He stayed with the disciples in Damascus for several days.

 

 

Thoughts on the passage:

There is an expression in the English language, “the scales from one’s eyes.” You may or may not realize that the origin of this phrase comes right here from this passage in the Book of Acts. If you are not familiar with the expression it means to suddenly see things clearly. If you are not familiar with the story of Paul on the road Damascus, then do I have a treat for you, because that is what we will be looking at today as we finish up our sermon series on what it means to be a church of resurrection.

The story of Paul on the road to Damascus is perhaps one of the most profound and compelling conversion stories in the Bible. It demonstrates once again the life-changing power of the message of Jesus. Through an encounter with the risen Christ, Paul’s perspective and really whole worldview, are changed and he becomes a new person. Prior to his encounter with Jesus, he was one of the leading figures in Jerusalem who was persecuting the early Christians. Believing them to be heretics, he was bringing them to trial in the Jewish courts and calling them to account for what he believed was their false teachings. After his vision of Christ and the “scales falling from his eyes,” Paul continues to be a zealot, but now he is working to help more people share in his amazing encounter with Christ.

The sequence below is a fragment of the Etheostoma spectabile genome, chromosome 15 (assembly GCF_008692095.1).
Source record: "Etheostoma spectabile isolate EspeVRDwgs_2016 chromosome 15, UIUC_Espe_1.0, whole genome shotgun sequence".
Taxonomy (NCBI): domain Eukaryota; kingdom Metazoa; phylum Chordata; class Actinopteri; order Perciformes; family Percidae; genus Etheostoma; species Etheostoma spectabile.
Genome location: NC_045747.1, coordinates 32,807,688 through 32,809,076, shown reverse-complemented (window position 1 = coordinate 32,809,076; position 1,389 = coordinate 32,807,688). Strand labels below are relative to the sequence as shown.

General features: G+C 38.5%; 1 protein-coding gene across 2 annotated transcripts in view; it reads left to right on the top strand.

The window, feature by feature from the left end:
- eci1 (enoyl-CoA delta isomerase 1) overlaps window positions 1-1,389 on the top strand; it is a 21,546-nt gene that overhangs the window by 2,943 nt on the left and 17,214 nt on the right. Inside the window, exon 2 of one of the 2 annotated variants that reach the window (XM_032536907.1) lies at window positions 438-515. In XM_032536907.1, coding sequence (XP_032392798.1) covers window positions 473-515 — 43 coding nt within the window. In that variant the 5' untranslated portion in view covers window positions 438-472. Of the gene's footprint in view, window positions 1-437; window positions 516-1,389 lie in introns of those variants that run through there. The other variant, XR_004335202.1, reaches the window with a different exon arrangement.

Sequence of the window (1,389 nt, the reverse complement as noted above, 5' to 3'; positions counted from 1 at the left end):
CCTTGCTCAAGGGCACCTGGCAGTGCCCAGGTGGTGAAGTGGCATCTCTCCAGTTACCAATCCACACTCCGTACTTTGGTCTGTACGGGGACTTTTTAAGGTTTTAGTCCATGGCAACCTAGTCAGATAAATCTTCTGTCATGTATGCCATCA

For me, a lot of what makes the story so powerful is how much of a 180 Paul does. He goes from being one of the fiercest critics of the Christians to becoming one of the two best evangelists (along with Peter). He plants churches throughout the Mediterranean and changes the world through his letters and teachings. We have all been frustrated at times when people just do not seem to “get it” and when I read the story of Paul I am reminded of the awesome power that comes from an experience with Christ that can turn our whole lives around if we are willing to let it.